#2 Charitable giving

This takes the idea of gifts a bit further. Not only can you give away cash to loved ones in a tax-efficient manner, you can also achieve this by donating towards causes you care about.

If you leave at least 10% of your estate to charity when you pass away, then in 2019-20 your IHT rate is reduced from 40% on assets over £325,000 down to 36%.

#3 Factor in Your Spouse

Most people who are married or in a civil partnership will be able to pass on their wealth to their partner, tax-free, upon their death. This is comforting for many people, but you should consider that it might not always be appropriate to pass everything on to your spouse or partner. For instance, if you have children from a previous relationship then you might need to factor arrangements for this into your will.

#4 Consider Equity Release

For some people, virtually all of their wealth is tied up in their property. This makes it difficult, if not impossible, to take advantage of IHT reliefs by making gifts.

One way to address this is to consider taking out equity release. Here, you borrow money against the value of your home or sell a part of it whilst continuing to live there. The money you release can then be used to pass on to your family. Provided you live more than seven years after this, the amount you give should not be subject to IHT.

However, our financial advisers in Lincoln would caution people who are thinking about going down this route. After all, equity release essentially reduces the number of assets in your possession whilst increasing your debts. You also need to factor in the possibility that you might die within the seven year period after passing the equity release sum on to your loved ones, which means it would be subject to IHT.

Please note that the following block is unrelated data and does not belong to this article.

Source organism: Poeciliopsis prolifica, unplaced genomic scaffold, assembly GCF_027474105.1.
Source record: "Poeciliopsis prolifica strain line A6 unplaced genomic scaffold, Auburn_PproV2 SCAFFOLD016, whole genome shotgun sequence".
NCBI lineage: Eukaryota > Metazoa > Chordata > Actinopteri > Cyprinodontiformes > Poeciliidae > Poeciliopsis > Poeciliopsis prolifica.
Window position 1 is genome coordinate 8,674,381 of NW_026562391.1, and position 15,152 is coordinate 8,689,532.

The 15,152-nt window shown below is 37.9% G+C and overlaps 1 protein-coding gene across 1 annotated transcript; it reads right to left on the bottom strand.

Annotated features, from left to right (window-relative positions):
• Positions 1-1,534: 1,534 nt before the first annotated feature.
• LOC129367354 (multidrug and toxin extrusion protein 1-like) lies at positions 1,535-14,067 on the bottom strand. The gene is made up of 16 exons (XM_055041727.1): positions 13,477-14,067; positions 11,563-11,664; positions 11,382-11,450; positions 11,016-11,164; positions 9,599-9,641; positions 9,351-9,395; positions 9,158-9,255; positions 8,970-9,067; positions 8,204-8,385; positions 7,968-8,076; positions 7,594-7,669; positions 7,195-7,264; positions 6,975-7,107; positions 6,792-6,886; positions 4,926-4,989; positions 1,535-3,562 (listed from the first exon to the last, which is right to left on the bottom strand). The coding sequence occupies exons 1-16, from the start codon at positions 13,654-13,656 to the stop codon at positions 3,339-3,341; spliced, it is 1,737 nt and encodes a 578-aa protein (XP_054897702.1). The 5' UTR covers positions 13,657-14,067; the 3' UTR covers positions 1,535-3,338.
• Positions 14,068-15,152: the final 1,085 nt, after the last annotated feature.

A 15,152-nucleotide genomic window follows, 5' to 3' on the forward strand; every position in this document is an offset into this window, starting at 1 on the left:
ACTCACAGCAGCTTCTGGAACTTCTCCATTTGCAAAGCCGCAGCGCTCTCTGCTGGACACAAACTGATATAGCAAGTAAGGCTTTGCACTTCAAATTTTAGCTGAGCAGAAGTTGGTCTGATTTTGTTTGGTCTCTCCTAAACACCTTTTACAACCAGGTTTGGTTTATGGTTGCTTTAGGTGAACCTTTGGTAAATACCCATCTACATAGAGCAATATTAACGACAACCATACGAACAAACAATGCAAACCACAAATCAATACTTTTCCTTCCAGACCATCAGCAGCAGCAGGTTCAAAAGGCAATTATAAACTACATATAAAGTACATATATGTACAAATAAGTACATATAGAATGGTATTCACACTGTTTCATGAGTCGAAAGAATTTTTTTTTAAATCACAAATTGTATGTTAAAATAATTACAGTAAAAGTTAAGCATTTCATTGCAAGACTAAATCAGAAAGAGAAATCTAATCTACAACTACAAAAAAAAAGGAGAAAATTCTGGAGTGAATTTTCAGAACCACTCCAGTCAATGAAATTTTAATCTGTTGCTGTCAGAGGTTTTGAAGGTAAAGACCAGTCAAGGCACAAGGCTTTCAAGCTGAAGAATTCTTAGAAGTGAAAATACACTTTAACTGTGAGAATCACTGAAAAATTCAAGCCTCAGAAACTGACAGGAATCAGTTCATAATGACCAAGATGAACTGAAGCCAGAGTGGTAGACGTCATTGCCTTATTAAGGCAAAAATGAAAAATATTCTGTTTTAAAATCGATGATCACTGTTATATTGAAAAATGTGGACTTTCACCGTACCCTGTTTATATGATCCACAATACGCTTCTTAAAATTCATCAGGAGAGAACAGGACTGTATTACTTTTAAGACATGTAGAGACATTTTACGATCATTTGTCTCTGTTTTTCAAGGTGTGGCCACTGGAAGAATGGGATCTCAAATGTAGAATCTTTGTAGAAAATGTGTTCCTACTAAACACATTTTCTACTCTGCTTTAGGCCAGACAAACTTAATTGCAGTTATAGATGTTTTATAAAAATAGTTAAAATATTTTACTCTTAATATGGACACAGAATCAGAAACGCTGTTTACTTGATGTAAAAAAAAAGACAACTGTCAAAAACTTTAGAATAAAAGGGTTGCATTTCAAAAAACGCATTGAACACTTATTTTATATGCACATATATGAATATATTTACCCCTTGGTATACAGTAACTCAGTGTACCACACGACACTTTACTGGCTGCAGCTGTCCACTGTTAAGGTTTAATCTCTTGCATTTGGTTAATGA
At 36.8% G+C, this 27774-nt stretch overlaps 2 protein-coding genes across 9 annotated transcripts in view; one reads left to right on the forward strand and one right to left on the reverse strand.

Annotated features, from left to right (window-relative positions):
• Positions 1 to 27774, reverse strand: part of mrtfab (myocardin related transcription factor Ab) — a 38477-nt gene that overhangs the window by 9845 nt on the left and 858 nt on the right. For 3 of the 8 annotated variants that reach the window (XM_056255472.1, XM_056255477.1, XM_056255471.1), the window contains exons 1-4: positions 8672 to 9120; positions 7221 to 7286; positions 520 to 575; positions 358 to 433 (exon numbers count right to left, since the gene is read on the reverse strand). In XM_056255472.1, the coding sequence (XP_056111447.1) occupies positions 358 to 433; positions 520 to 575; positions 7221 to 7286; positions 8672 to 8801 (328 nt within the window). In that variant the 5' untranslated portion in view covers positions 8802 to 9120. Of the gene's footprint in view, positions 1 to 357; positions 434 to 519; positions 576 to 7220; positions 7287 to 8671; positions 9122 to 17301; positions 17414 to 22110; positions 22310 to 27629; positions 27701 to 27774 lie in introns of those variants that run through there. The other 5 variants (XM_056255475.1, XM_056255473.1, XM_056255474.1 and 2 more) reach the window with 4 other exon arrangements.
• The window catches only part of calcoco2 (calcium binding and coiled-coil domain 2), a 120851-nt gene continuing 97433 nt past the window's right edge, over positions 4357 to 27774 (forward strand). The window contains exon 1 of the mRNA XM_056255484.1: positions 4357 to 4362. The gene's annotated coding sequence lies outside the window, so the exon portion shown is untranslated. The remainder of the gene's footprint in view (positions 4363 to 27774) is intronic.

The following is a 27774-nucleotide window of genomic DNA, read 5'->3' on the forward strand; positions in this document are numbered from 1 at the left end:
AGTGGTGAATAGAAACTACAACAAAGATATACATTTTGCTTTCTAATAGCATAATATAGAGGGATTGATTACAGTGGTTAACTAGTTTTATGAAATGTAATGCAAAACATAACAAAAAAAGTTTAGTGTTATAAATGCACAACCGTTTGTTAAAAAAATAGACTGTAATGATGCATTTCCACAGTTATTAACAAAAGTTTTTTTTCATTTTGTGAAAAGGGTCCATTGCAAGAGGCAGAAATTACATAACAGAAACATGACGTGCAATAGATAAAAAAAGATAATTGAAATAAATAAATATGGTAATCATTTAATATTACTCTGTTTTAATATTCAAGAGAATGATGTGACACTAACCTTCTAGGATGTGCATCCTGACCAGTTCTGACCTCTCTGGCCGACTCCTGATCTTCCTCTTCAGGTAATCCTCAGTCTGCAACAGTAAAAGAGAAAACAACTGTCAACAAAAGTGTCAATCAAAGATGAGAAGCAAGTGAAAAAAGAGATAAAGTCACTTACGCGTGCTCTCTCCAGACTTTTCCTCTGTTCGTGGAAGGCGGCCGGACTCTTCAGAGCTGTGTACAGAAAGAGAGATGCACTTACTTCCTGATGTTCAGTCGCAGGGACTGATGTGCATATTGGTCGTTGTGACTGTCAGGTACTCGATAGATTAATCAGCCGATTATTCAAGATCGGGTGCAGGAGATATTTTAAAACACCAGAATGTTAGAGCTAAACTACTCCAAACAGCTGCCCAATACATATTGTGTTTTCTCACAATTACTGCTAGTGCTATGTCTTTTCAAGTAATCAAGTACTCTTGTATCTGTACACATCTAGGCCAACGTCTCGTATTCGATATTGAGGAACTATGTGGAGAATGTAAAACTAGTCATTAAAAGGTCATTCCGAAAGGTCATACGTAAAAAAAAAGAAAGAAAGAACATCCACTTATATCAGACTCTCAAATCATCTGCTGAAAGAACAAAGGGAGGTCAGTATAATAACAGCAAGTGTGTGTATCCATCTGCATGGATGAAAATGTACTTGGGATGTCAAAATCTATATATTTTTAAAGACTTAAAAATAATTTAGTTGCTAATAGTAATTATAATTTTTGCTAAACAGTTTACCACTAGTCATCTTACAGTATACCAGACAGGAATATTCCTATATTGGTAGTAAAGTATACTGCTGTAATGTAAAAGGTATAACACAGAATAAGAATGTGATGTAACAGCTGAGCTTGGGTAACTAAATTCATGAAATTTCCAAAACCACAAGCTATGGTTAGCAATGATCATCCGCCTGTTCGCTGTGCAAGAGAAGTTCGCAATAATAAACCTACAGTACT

#5 Insurance

In some cases, you simply cannot avoid paying IHT. If this is the case for you, then you might want to consider taking out insurance to cover the tax bill. Provided you write the policy properly into a trust, any payout from this policy will not form a part of your estate.

Assuming you are in good health and not too old, the insurance cost might make good financial sense. One of our financial advisers in Lincoln would be able to assist you with working out whether this route is right for you.


These are just a handful of the considerations you need to make when planning how to pass your estate on to your loved ones. As you can see, it is quite a complex, shifting landscape which makes the whole subject quite intimidating for many people to face and figure out alone.

However, if you can work with a professional who understands your financial situation, your goals as well as the wider financial/legal landscape, then the process of organising your estate can be a rewarding, even enjoyable process.

We invite you to arrange a free, no-obligation phone call with one of our financial advisers, if you would like to start exploring the best way to secure your legacy and your family’s future.